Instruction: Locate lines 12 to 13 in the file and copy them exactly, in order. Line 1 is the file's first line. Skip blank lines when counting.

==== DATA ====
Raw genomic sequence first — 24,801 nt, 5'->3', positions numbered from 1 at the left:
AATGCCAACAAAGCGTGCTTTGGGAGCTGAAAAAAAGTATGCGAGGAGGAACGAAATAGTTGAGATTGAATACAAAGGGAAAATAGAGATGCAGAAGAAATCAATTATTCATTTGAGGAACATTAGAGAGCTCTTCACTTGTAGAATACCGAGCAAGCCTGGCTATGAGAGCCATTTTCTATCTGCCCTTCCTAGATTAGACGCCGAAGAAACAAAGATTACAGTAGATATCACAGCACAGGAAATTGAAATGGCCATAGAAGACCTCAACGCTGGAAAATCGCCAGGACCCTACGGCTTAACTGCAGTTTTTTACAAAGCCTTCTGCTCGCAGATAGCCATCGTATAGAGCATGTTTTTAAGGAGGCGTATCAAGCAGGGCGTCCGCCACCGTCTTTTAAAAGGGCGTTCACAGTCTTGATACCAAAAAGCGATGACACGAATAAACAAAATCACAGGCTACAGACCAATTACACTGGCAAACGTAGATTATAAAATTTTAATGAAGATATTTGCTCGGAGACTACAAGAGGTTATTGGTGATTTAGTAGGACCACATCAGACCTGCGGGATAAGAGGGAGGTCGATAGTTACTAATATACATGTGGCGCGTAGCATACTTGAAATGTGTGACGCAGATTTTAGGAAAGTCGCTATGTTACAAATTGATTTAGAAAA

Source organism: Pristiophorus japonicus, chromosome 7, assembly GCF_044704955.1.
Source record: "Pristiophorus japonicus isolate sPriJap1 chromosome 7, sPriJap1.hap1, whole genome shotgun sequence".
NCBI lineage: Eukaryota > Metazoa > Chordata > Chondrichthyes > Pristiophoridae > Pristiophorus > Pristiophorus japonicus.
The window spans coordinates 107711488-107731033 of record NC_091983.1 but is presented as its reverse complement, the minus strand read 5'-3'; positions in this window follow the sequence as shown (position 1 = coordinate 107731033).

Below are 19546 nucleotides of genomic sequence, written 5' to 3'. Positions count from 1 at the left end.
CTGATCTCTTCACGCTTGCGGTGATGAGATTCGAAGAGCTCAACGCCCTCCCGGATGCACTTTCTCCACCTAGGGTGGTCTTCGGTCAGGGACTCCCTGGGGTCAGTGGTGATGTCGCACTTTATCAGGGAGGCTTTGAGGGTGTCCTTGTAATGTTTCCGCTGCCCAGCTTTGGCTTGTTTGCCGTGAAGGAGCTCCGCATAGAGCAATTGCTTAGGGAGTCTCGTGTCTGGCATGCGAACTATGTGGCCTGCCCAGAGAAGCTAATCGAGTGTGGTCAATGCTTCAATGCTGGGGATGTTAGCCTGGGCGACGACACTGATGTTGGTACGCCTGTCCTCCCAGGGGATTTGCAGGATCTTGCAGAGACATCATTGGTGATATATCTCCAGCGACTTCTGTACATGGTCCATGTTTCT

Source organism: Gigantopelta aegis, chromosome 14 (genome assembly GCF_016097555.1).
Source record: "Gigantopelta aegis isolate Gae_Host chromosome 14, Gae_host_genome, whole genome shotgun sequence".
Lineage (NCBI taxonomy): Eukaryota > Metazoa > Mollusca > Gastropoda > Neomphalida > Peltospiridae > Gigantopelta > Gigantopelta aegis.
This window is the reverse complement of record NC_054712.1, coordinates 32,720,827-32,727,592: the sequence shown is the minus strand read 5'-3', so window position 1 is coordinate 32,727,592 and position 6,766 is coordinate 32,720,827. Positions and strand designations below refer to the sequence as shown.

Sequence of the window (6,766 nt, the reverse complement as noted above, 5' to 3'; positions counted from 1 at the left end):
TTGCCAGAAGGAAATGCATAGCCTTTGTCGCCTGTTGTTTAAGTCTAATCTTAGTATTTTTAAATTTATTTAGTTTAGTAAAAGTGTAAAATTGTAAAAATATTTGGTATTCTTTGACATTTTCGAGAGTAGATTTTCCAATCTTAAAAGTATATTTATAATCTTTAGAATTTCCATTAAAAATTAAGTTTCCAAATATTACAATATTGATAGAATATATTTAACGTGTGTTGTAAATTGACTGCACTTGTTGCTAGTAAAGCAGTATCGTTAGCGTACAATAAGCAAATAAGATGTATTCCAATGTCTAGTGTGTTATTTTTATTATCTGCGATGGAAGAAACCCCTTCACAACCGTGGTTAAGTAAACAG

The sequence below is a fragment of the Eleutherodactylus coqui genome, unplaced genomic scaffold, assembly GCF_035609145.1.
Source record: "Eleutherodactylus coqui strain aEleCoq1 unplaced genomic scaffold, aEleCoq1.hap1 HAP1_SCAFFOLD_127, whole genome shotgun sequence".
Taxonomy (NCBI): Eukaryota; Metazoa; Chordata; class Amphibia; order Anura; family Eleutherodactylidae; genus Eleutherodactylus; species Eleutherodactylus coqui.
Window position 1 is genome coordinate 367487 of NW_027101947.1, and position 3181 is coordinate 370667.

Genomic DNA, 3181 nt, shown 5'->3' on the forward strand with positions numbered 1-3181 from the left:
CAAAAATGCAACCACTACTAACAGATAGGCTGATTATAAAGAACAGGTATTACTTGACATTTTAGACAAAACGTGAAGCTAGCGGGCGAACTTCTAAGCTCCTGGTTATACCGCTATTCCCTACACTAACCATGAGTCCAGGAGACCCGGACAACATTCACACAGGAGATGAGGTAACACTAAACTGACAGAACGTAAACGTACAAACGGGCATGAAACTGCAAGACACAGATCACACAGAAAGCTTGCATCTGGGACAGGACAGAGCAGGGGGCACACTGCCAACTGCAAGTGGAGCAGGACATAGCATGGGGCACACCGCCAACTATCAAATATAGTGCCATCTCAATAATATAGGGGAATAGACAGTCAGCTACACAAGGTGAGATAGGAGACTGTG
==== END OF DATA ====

This window is the reverse complement of record NC_054712.1, coordinates 32,720,827-32,727,592: the sequence shown is the minus strand read 5'-3', so window position 1 is coordinate 32,727,592 and position 6,766 is coordinate 32,720,827. Positions and strand designations below refer to the sequence as shown.

Sequence of the window (6,766 nt, the reverse complement as noted above, 5' to 3'; positions counted from 1 at the left end):